One of the most frustrating feelings is the feeling of being disenfranchised.
The sense of futility of one’s effort, and the inability to take control to change an outcome, can be infuriating and defeating.
Perhaps this is why so many people are feeling anxious about the future of the world in economic and geopolitical terms.
As the so-called experts are offering their opinions on the state of things, we start to feel like we’re trapped in a chamber filled with cacophonies and distortions. But we can always detect how close or far off reality is compared to the messages being fed to us.
It is as simple as pulling up to the nearest gas station or heading to the closest supermarket.
When the time comes to pull out the money and pay for the gas or groceries, the number on the digital display does not lie.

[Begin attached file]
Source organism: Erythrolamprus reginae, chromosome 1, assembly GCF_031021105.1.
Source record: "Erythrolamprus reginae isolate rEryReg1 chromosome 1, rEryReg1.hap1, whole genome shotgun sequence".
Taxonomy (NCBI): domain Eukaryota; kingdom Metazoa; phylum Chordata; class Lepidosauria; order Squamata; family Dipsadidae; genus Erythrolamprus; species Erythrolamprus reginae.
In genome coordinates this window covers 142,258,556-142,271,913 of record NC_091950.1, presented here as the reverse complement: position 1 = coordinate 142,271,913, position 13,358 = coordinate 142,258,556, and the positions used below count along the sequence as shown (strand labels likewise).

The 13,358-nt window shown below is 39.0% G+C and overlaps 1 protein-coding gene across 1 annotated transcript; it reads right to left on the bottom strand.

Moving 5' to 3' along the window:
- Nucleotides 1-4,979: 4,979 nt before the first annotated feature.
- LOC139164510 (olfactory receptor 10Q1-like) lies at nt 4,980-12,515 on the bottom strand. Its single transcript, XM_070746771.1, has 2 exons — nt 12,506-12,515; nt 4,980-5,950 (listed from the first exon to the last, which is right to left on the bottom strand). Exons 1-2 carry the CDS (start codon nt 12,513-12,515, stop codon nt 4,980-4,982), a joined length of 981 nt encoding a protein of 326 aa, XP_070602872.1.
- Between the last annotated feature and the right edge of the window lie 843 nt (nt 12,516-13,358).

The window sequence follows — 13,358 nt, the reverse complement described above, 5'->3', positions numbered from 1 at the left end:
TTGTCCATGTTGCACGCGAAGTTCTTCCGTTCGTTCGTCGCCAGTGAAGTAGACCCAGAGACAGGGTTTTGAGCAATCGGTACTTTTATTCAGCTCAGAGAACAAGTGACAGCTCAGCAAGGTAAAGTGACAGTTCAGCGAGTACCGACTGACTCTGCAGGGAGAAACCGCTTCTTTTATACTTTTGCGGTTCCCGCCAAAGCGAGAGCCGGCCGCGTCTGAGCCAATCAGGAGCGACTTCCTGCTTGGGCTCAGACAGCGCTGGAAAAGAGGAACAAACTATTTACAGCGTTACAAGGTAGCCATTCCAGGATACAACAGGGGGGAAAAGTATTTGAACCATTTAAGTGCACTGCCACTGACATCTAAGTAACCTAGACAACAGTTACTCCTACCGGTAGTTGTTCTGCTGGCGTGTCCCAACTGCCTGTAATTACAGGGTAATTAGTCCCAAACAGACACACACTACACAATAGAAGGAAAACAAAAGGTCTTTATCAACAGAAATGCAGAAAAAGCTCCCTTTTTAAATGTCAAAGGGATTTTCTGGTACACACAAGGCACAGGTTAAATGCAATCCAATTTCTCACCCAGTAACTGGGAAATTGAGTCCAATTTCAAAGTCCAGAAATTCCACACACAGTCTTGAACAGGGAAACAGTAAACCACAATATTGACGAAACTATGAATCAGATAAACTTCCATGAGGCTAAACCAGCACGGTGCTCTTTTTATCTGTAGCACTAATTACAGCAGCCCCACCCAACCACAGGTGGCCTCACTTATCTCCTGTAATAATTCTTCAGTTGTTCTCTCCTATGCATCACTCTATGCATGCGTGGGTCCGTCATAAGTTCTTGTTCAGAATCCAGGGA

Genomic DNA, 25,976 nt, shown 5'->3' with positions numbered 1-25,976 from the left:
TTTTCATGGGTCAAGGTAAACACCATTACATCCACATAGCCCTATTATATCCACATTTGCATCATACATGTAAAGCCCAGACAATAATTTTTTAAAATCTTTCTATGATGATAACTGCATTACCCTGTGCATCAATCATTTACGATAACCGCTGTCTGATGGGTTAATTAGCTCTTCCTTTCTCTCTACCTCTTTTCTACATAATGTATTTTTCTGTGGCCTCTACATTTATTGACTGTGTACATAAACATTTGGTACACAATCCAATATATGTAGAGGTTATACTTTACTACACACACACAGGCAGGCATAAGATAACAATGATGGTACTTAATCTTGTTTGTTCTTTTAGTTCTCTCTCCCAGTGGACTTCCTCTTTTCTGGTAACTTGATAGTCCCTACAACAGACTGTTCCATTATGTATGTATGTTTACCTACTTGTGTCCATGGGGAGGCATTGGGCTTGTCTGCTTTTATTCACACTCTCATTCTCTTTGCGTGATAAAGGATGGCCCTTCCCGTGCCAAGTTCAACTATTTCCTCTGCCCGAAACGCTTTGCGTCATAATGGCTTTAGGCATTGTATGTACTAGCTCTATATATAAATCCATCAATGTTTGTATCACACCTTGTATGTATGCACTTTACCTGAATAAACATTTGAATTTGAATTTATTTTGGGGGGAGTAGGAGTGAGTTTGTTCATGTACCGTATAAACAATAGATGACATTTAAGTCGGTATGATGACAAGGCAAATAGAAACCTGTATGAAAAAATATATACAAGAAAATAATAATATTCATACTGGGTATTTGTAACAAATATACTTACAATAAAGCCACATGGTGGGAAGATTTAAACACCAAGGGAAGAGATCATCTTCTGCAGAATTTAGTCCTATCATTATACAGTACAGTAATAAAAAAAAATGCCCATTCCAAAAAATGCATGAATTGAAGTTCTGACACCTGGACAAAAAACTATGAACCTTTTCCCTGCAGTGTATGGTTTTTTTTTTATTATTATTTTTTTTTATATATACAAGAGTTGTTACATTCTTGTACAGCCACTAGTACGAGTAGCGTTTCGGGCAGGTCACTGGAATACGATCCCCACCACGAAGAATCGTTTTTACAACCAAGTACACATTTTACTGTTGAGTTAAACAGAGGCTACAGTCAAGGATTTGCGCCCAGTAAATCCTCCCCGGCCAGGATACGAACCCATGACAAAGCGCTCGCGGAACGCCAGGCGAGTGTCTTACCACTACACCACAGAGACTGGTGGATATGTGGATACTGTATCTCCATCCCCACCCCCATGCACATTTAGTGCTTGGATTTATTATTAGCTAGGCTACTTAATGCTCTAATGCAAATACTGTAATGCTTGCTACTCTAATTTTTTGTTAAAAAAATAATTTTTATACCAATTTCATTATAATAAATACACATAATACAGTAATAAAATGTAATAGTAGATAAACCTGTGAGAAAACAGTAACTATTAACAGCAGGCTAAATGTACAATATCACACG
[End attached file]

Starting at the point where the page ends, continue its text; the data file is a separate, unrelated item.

We know something is off. We know things are broken.
And when we look at the chart below, we see why.
The United States government’s debt just crossed $33 trillion on September 18. It was $30 trillion in February 2022 – a 10% rise in seven months.
Source: St. Louis Fed
We know this is not good. We know this is not sustainable.
But we are powerless to do anything about it. And neither side of the political aisle seems to be interested in reducing the deficit, restricting government spending, and balancing the budget.
It’s like having the front row seat to a train wreck happening in slow motion. We can see it coming. And yet, we are powerless to stop the trains from colliding.
In our last article, we spotted three potential trouble spots: Commercial real estate (CRE), corporate credit, and personal credit card debt.
In this article, we will take a look at Japan. We will target other hotspots in the next few months.
Let’s go train(wreck)spotting.
If quantitative easing (QE) were an Olympic sport, Japan would be competing against the U.S. for the gold.
Japan started its easy-money, low-rate policy in the late 1980s after its economic bubble popped. That effort continues into the present day. It’s just been given a fancier name: yield curve control (YCC).
For the readers who aren’t familiar with the concept of YCC, please refer to this article we published last October to brush up.